Patz, EF, Rossi, S, Harpole, DH, et al Correlation of tumor size and survival in patients with stage 1A non-small cell cancer.Chest2000;117,1568-1571. [PubMed]
 
Blum, J, Handmaker, H, Lister-James, J, et al A multicenter trial with a somatostatin analog Tc-99m depreotide in the evaluation of solitary pulmonary nodules.Chest2000;117,1232-1238. [PubMed]
 
Chirikos, TN, Hazelton, T, Tockman, M, et al Screening for lung cancer with CT: a preliminary cost-effectiveness analysis.Chest2002;121,1507-1514. [PubMed] [CrossRef]
 
Grannis, FW Lung cancer screening: who will pick up the tab?Chest2002;121,1388-1390. [PubMed]
 
Chirikos, TN, Hazelton, T, Tockman, M, et al Screening for lung cancer with CT: a preliminary cost-effectiveness analysis.Chest2002;121,1507-1514. [PubMed] [CrossRef]
 
Clark, RA, Reintgen, DS Principles of cancer screening. Reintgen, DS Clark, RA eds.Cancer screening.1996,1-22 Mosby Year Book Publications. St. Louis MO:
 
Clark, RA Principles of cancer screening.Cancer Control1995;2,485-492. [PubMed]
 
Black, WC, Welch, HG Advances in diagnostic imaging and overestimations of disease prevalence and the benefits of therapy.N Engl J Med1993;328,1237-1243. [PubMed]
 
Black, WC Advances in radiology and the real versus apparent effects of early diagnosis.Eur J Radiol1998;27,116-122. [PubMed]
 
Soda, H, Oka, M, Tomita, H, et al Length and lead time biases in radiologic screening for lung cancer.Respiration1999;66,511-517. [PubMed]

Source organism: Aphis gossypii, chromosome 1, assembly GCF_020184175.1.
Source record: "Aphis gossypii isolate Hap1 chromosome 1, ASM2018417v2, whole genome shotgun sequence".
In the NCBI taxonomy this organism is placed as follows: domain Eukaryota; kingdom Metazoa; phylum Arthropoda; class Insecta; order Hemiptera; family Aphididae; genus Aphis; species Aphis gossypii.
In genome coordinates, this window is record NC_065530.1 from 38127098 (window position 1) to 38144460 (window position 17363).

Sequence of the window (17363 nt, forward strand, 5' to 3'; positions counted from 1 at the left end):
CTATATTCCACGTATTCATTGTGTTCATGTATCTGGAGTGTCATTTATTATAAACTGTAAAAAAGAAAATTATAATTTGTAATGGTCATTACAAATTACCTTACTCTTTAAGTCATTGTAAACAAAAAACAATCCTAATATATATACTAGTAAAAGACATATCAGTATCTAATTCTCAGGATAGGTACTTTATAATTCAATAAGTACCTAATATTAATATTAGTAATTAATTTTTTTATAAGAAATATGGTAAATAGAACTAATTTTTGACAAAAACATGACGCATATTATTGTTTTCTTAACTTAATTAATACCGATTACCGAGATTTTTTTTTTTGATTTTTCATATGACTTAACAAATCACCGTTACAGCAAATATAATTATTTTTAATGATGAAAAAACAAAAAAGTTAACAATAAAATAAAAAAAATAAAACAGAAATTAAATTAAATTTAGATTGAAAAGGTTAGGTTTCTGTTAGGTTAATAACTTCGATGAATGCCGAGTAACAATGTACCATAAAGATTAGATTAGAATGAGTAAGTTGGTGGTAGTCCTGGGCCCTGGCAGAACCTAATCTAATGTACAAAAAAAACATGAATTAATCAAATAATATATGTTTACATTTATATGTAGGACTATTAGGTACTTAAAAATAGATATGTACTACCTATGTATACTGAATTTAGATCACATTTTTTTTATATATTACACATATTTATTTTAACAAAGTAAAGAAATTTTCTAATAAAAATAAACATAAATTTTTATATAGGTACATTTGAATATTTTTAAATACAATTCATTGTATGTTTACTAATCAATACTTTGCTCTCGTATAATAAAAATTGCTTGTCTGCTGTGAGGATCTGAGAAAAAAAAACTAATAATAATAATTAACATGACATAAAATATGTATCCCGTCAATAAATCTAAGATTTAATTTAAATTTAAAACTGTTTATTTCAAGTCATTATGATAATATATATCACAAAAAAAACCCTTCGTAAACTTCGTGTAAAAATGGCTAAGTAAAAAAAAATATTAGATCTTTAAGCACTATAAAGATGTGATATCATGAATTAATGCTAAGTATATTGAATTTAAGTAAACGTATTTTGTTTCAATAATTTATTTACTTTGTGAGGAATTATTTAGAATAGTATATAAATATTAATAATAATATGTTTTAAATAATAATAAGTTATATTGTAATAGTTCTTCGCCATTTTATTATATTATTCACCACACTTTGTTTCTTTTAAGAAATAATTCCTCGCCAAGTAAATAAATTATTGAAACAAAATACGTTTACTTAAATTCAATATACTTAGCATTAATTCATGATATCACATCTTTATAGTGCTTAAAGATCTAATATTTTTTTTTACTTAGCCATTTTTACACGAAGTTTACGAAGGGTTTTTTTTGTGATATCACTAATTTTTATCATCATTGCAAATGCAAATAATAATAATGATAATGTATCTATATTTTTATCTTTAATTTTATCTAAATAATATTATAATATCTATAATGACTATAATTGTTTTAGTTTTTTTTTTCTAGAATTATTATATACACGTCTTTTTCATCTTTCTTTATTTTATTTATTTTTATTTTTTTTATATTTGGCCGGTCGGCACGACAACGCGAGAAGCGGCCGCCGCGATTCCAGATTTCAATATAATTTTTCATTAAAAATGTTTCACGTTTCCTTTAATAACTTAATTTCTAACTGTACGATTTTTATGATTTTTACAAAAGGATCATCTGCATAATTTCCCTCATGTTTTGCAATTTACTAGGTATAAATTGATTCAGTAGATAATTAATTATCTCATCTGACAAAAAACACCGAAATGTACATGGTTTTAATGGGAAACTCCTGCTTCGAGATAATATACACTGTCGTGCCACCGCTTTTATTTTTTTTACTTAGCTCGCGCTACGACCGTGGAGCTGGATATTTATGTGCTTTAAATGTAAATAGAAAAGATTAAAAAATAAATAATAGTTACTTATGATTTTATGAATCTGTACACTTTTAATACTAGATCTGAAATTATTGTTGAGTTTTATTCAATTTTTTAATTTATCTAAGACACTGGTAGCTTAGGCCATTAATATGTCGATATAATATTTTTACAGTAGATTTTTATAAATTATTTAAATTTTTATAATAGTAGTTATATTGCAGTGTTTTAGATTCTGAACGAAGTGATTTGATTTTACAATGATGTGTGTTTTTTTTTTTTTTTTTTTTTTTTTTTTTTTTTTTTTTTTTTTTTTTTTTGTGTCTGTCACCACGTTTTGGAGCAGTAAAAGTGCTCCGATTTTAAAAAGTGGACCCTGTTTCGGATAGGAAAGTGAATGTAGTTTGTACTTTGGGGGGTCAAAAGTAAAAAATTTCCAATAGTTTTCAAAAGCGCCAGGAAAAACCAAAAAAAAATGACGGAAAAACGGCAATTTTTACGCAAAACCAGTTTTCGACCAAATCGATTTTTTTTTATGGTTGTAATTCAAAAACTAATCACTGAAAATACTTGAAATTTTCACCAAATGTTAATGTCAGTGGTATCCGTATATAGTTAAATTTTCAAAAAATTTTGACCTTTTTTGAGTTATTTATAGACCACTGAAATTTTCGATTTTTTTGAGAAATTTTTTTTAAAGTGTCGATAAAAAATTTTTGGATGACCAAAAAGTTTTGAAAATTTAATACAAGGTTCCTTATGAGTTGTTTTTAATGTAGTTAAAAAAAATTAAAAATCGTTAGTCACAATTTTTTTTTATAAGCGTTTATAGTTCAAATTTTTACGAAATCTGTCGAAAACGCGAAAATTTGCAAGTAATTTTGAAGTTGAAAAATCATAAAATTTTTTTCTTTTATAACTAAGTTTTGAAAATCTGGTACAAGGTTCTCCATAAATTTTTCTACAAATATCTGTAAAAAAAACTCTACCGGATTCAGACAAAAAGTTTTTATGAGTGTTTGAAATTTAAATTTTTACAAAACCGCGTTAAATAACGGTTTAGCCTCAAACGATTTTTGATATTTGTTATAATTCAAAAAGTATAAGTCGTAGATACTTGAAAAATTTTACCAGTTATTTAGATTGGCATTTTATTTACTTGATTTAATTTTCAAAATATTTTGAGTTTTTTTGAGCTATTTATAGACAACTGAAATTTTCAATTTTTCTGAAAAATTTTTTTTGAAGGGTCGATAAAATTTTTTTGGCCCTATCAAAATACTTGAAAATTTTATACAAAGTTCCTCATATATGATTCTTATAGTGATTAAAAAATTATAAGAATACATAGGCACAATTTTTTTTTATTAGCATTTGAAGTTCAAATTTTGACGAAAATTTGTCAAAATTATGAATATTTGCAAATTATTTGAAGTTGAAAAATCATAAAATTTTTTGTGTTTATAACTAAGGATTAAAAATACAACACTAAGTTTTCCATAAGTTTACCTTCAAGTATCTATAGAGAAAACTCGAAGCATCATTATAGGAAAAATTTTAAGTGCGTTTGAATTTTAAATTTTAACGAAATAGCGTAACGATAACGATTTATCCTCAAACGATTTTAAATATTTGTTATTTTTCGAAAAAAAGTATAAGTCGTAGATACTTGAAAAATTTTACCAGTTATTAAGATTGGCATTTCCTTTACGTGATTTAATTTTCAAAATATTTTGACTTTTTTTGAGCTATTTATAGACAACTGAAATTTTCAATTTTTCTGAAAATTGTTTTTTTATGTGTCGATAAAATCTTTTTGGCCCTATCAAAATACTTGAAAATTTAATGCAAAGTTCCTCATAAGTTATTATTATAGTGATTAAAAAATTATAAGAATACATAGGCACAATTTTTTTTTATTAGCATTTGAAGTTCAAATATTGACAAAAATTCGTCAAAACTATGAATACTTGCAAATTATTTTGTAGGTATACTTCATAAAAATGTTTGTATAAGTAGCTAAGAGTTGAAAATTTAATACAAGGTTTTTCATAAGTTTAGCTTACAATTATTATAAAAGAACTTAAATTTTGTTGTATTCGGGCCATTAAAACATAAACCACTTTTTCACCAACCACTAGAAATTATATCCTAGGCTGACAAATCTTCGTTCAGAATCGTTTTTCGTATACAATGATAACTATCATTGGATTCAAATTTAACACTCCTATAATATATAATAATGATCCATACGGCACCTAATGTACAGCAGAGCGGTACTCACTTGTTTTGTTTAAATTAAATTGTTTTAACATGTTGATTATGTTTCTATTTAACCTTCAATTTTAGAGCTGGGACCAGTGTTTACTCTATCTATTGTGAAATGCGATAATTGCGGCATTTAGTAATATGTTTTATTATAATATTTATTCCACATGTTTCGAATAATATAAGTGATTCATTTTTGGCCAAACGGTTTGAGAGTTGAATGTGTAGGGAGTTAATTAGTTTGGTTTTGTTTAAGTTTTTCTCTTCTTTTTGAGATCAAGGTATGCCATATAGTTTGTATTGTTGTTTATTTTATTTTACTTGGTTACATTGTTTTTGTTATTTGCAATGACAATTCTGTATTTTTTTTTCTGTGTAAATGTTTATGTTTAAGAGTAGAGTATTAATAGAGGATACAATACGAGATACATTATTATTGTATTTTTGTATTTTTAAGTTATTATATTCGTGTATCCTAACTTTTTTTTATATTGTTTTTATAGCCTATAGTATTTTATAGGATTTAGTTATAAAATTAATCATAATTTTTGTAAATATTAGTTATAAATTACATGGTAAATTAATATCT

Black, WC Overdiagnosis: an under-recognized cause of confusion and harm in cancer screening.J Natl Cancer Inst2000;92,1280-1282. [PubMed]
 
Parkin, DM, Moss, SM Lung cancer screening: improved survival but no reduction in deaths—the role of overdiagnosis.Cancer2000;89,2369-2376. [PubMed]
 
Kodama, K, Higashiyama, M, Yokouchi, H, et al Natural history of pure ground-glass opacity after long-term follow-up of more than 2 yr.Ann Thorac Surg2002;73,386-392. [PubMed]
 
Dammas, S, Patz, EF, Jr, Goodman, PC Identification of small lung nodules at autopsy: implications for lung cancer screening and overdiagnosis bias.Lung Cancer2001;33,11-16. [PubMed]
 
Marshall, D, Simpson, KN, Earle, CC, et al Economic decision analysis model of screening for lung cancer.Eur J Cancer2001;37,1759-1767. [PubMed]
 
Marshall, D, Simpson, KN, Earle, CC, et al Potential cost-effectiveness of one-time screening for lung cancer (LC) in a high risk cohort.Lung Cancer.2001;32,227-236. [PubMed]
 
Grannis, FW Lung cancer screening: who will pick up the tab?Chest2002;121,1388-1390. [PubMed]
 
Sunshine, JH, Mabry, MR, Bansal, S The volume and cost of radiologic services in the United States in 1990.AJR Am J Roentgenol1991;157,609-613. [PubMed]
 
Kurie, JM, Spitz, MR, Hong, WK Lung cancer chemoprevention: targeting former rather than current smokers.Cancer Prev Int1995;2,55-64